Live from BIO: Day two in review

We'd like to offer a big 'thank you' to the panelists and attendees who joined us at this morning's executive breakfast in Washington, D.C. For those of you unable to attend, a link to a recording of the session will be available shortly. We hope to see you at future Fierce events!

Lilly targets multi-specific therapeutics in biologics push
by Maureen Martino
Eli Lilly announced that it's making a large investment in multi-specific therapeutics, which the company believes have the potential to be safer and more effective than traditional medicines. Multi-specific therapeutics are molecules that feature two mechanisms of action, and are not to be confused with combination therapies, which involve two separate molecules. The move includes hiring 35 to 40 biochemists and biologists. Read more

Transitioning to human models a big obstacle for DNA cancer vaccines
by Erica Teichert
A panel at the 2011 BIO International convention explained that the real obstacle comes when the focus turns to humans rather than animal models. As a collaborator of Inovio Biomedical's CMO Mark Bagarazzi's said, "DNA vaccines have basically cured every disease known to mouse." Report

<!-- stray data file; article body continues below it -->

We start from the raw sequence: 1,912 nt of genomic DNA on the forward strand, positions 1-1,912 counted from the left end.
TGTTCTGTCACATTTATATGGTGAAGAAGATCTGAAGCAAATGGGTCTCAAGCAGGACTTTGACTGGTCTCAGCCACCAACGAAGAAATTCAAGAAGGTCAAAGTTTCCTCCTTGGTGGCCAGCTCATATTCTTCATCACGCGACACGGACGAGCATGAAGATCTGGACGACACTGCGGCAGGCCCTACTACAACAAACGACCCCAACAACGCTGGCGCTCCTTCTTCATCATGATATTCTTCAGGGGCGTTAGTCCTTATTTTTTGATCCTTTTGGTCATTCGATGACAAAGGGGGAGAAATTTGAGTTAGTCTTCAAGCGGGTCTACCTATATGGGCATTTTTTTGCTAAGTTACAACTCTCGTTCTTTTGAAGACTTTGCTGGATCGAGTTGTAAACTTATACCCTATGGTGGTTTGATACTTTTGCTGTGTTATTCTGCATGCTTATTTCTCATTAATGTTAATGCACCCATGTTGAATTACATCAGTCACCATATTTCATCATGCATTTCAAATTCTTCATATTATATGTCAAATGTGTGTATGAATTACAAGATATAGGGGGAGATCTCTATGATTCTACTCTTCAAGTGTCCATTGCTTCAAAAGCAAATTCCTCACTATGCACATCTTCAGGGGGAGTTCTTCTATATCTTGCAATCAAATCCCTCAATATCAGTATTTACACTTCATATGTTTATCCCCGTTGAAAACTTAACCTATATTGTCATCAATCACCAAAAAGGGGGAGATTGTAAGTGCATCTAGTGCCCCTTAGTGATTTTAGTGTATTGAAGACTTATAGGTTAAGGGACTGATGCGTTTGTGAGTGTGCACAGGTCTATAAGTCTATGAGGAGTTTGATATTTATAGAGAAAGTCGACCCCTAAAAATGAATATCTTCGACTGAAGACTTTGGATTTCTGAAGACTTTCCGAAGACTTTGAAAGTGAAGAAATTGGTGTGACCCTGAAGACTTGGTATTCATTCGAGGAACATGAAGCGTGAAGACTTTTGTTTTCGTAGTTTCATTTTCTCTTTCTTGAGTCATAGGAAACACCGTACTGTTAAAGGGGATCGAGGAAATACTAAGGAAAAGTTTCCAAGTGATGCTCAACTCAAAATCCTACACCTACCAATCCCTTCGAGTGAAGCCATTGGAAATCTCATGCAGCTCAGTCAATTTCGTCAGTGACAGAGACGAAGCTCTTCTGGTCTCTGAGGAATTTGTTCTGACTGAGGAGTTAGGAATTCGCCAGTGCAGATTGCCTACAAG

Polybatics looks to improve diagnostics with beads
by Liz Jones Hollis
FierceMedicalDevices caught up with New Zealand-based PolyBatics' CEO Tracy Thompson at the BIO International Convention in Washington, D.C. The company, which was started in 2009, has engineered a single-step process for producing customizable, biodegradable polymer beads for use in areas from industrial biotechnology to health sciences. Article

When it comes to future drugs, think smaller but more effective
by Maureen Martino
At his annual state of the industry report yesterday, venture capitalist Steve Burrill tossed out a statement that got a lot of people talking: 90 percent of drugs work in just 30 percent to 50 percent of individuals. That fact underscores one of the much-talked-about themes here at BIO 2011: the industry needs to shift its efforts from drugs that treat a lot of people to drugs that treat fewer people, but more effectively. Article